You could collect the QNMs, then donate them to your local library or start a quilt library in your nonprofit and put them there. I think there is also a CD of QNMs, I think.

    I wasn’t clear that you wanted to make a 1930s repro quilt. I agree with the ants comments. I have used those fabrics, but wouldn’t again. I actually gave away all the leftovers from my Nosegay quilt to a friend. You might want to include some Michael Miller Ta Dots dots. There are colors that will go with the 1930s fabrics, but will freshen them up and add some interest to the quilt. You also might want to look at some vintage 1930s Dresden Plate quilts and see hose those makers combined the fabrics. Quilt Index has a lot and some are really bright. even have big dots and stripes. Take a look at the quilts so you can get an idea of sashing/no sashing and the different colors. I really like the yellow sashing and backgrounds.

    I am curious to what happened to your notes and templates from the block you made in our class? Or is the template you got a rotary cutting template? I guess I am confused by this quilt and your overall concept.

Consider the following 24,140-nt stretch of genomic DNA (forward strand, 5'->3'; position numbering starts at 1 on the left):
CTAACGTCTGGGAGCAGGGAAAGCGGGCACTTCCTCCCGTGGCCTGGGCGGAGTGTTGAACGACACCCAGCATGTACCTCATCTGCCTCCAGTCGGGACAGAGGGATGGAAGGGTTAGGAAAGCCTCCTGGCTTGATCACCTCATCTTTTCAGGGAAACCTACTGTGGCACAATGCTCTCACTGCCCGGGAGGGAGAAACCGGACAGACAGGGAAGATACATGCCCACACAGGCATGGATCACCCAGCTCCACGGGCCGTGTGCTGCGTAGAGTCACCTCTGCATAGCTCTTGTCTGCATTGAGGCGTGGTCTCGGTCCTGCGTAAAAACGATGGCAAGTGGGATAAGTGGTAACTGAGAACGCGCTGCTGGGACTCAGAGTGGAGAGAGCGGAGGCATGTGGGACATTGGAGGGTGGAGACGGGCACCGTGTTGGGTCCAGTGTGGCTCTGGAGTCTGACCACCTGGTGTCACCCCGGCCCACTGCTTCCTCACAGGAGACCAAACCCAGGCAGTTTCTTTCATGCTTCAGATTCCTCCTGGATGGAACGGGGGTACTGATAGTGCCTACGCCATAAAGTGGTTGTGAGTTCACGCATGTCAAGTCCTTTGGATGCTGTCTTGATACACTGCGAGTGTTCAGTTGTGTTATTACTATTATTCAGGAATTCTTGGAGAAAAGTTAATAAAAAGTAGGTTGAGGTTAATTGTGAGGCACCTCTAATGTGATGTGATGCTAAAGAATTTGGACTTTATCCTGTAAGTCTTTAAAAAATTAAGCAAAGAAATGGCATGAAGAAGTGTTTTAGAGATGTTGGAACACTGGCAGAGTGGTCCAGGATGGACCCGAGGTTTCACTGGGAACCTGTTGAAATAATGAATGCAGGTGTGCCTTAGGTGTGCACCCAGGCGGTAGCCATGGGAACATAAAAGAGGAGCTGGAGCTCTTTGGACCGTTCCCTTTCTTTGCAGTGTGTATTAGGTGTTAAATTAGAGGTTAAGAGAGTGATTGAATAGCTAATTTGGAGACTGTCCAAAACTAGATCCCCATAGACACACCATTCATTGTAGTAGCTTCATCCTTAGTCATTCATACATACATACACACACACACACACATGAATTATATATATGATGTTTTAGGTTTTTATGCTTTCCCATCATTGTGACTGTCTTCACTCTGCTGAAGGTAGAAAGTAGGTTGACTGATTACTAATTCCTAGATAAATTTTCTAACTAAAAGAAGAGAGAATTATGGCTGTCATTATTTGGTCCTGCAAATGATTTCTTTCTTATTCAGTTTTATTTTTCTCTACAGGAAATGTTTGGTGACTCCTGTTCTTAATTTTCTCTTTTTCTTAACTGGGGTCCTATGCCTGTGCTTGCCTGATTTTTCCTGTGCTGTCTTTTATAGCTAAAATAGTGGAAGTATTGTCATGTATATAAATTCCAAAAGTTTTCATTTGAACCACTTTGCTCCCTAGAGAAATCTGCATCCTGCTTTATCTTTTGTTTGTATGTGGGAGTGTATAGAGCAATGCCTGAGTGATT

Have a great day!

  • Emily Hinkel

    I love your Dresdens, 30’s and modern. My problem with Dresden is getting the center in smoothly. The basket square is great also! I’ve been watching Grace and Frankie and thoroughly enjoying it. Thanks for the suggestion.
    Did you know Annie Smith is back to podcasting?
    She has three or four up on ITunes. It’s good to hear her voice again and all about what she is up to. Thanks again for your podcast and pictures, and happy belated birthday! Forever young….

  • Ellen

    Hi Frances. Haven’t had the time to listen yet but will do so when I’m relaxing in France.
    I meant to say in my last email that there is a new programme on ITV(the company that produced Downton) called “Home Fires” which is really good. It’s set in southern England just before and at the very beginning of WW2 in Europe. The major characters are all women and in fact most of them are in their 40s and above. It’s great to see such a cast of actresses who are relying on their skills to forge a story. I think that you would enjoy it so look out for arriving on the other side of the Pond.

  • verylazydaisy

    I wanted you to know that your shout out was very encouraging. I feel a regular pod schedule coming back. Thanks!
    Oh, and darn you to heck, I’ve started thinking about a Dresden project. (As if I don’t have enough projects) ha!